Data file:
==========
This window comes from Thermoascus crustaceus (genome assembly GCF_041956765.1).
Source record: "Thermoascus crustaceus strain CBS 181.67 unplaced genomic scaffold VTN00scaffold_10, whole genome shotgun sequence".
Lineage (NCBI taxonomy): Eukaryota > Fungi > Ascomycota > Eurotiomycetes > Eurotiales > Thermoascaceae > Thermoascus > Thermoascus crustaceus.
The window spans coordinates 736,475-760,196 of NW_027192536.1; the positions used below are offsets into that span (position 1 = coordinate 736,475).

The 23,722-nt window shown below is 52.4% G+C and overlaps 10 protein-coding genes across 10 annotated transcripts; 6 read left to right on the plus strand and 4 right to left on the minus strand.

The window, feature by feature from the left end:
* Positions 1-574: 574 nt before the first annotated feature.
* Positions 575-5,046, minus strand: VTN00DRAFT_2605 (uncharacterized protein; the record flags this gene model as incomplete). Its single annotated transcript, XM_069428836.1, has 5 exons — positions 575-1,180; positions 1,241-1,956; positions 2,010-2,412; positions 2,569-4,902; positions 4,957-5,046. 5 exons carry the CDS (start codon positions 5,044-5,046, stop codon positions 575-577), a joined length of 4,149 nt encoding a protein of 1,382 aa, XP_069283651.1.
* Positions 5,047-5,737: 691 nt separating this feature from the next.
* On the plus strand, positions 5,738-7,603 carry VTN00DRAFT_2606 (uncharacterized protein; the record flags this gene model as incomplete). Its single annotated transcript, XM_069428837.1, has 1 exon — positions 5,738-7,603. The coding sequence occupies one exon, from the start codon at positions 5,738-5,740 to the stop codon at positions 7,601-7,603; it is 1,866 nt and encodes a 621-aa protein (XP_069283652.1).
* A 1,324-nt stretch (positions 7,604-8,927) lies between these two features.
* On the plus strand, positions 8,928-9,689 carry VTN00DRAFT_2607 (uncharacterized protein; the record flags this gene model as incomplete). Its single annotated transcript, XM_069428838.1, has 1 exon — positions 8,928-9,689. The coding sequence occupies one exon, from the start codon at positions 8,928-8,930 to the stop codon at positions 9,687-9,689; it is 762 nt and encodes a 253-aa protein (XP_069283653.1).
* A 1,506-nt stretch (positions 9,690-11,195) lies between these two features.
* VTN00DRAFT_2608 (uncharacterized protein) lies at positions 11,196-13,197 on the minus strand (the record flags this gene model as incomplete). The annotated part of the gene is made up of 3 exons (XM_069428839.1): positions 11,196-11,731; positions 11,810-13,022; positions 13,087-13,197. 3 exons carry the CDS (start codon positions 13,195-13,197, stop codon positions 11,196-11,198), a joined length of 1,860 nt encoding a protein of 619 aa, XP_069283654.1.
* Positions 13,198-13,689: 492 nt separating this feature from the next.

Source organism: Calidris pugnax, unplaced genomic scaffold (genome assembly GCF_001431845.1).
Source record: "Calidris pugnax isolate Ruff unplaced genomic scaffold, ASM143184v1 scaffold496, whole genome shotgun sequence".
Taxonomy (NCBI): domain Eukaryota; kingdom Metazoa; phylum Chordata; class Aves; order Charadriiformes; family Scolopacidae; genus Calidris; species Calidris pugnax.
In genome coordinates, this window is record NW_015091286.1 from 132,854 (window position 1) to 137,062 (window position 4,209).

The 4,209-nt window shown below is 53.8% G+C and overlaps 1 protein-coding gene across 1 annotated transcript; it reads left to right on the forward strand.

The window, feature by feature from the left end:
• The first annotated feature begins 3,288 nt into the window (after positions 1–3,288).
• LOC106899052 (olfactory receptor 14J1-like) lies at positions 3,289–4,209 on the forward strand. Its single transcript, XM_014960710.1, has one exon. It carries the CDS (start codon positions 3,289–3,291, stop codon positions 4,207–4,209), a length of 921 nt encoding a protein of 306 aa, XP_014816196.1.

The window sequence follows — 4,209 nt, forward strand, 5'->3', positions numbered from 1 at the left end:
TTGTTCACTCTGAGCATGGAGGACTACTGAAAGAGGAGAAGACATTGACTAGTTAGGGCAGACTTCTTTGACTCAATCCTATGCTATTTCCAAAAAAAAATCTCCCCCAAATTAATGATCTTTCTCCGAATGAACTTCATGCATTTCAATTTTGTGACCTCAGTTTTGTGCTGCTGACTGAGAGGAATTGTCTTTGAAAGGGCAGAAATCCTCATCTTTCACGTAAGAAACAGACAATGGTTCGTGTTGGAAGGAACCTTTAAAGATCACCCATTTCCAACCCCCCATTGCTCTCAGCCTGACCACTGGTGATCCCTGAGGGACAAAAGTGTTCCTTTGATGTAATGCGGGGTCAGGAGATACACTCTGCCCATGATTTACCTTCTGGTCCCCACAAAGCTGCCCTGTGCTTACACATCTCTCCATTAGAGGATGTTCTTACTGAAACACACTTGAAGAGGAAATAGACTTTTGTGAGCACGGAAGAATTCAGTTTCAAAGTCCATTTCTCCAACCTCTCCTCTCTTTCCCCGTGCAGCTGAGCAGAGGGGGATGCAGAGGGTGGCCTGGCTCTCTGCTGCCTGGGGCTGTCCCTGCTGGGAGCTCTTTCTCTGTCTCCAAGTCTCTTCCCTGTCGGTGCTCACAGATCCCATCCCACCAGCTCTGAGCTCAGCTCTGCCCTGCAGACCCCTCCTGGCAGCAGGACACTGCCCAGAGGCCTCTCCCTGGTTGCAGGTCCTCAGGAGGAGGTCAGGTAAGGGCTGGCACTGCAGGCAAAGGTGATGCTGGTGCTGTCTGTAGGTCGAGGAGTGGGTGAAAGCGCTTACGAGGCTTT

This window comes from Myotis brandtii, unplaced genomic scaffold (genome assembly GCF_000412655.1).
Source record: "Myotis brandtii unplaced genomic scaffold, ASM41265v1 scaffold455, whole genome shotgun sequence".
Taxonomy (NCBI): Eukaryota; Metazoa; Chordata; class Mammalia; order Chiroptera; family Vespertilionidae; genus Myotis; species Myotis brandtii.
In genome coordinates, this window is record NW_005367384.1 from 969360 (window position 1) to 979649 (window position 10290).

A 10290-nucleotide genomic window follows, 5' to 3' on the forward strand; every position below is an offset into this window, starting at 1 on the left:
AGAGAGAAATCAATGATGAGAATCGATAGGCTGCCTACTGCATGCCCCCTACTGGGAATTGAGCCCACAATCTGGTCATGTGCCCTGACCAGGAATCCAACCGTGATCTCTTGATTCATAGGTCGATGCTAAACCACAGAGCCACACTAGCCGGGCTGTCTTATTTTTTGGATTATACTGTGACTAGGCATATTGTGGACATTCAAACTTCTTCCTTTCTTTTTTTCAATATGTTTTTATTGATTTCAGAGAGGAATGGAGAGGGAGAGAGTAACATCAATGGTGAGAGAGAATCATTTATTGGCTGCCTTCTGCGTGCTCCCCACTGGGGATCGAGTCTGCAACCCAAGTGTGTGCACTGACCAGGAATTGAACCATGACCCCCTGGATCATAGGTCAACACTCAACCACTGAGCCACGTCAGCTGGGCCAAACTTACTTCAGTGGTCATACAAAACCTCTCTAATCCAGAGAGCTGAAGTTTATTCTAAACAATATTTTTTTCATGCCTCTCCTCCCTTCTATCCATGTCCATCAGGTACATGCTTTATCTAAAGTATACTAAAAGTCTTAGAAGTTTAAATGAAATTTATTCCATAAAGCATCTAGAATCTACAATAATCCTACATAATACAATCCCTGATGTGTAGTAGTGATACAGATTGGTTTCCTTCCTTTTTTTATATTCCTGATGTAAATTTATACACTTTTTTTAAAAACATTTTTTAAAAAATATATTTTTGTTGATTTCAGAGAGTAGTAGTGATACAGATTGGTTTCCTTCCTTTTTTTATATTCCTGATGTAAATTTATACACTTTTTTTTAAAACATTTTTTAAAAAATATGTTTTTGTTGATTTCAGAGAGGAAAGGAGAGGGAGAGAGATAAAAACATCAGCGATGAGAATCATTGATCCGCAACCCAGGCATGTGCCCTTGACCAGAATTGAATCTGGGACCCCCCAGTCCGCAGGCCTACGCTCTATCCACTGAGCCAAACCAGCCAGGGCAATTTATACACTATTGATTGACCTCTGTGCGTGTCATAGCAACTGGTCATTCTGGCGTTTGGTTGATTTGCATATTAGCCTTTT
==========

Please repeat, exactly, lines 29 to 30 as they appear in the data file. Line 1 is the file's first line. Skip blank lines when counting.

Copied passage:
In genome coordinates, this window is record NW_005367384.1 from 969360 (window position 1) to 979649 (window position 10290).

A 10290-nucleotide genomic window follows, 5' to 3' on the forward strand; every position below is an offset into this window, starting at 1 on the left: